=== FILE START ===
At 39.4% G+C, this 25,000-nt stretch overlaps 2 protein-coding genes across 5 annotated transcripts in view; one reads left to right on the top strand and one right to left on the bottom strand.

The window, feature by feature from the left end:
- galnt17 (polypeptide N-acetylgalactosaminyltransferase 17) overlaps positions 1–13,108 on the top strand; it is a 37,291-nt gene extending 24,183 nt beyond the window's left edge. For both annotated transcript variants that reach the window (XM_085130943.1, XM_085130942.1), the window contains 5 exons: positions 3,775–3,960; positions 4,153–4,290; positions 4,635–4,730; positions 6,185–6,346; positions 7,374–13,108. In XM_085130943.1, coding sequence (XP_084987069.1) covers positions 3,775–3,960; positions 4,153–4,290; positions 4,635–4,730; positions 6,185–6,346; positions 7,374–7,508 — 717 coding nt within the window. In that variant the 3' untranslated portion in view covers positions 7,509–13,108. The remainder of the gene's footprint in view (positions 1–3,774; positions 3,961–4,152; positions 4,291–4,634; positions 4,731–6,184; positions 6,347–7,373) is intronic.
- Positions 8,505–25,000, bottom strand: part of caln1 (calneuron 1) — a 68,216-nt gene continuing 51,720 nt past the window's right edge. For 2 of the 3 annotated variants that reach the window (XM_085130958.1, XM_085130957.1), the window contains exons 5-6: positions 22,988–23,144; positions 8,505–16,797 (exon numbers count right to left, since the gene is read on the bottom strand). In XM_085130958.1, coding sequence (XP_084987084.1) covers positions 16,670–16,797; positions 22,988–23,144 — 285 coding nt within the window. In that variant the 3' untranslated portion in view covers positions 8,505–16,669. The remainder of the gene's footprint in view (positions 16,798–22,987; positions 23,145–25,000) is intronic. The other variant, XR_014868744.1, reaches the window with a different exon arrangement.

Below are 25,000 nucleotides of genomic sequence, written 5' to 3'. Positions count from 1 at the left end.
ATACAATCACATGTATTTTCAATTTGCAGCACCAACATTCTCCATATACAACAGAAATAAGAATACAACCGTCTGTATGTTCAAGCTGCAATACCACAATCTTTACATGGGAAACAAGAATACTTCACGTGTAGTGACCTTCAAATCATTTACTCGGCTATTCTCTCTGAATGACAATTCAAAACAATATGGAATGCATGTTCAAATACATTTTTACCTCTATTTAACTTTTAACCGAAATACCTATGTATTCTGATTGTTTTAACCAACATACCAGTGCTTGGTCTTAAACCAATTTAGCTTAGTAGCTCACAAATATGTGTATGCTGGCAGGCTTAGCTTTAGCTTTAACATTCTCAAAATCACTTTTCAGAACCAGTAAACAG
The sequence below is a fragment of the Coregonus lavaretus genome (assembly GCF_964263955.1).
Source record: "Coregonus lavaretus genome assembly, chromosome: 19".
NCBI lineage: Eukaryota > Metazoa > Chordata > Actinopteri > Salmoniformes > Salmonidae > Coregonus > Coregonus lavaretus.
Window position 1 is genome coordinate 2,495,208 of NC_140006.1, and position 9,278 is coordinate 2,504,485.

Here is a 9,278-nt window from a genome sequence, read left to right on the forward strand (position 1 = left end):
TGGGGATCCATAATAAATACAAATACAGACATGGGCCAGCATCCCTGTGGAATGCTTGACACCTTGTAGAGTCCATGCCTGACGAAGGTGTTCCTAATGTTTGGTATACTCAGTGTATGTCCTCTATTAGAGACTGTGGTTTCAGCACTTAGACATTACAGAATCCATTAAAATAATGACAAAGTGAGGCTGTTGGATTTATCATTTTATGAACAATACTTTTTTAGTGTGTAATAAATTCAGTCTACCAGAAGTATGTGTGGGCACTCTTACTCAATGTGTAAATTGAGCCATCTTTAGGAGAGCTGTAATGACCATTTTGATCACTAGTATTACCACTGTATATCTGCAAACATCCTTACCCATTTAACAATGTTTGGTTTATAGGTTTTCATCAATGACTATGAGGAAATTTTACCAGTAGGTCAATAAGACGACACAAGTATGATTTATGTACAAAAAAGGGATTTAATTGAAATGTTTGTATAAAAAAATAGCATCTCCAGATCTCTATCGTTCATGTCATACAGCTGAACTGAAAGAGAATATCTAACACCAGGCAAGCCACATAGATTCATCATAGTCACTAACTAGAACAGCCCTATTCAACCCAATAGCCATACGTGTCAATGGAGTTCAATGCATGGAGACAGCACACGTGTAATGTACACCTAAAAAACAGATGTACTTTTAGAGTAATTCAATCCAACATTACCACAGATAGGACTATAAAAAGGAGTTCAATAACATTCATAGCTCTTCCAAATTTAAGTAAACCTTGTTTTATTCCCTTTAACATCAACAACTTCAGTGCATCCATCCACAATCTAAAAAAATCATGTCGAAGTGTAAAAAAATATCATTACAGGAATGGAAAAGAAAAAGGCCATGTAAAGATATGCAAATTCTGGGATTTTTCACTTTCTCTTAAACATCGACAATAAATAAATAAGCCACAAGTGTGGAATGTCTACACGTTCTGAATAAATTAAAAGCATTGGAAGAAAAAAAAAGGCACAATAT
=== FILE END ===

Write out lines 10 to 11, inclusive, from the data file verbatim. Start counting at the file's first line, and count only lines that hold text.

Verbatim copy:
Window position 1 is genome coordinate 2,495,208 of NC_140006.1, and position 9,278 is coordinate 2,504,485.

Here is a 9,278-nt window from a genome sequence, read left to right on the forward strand (position 1 = left end):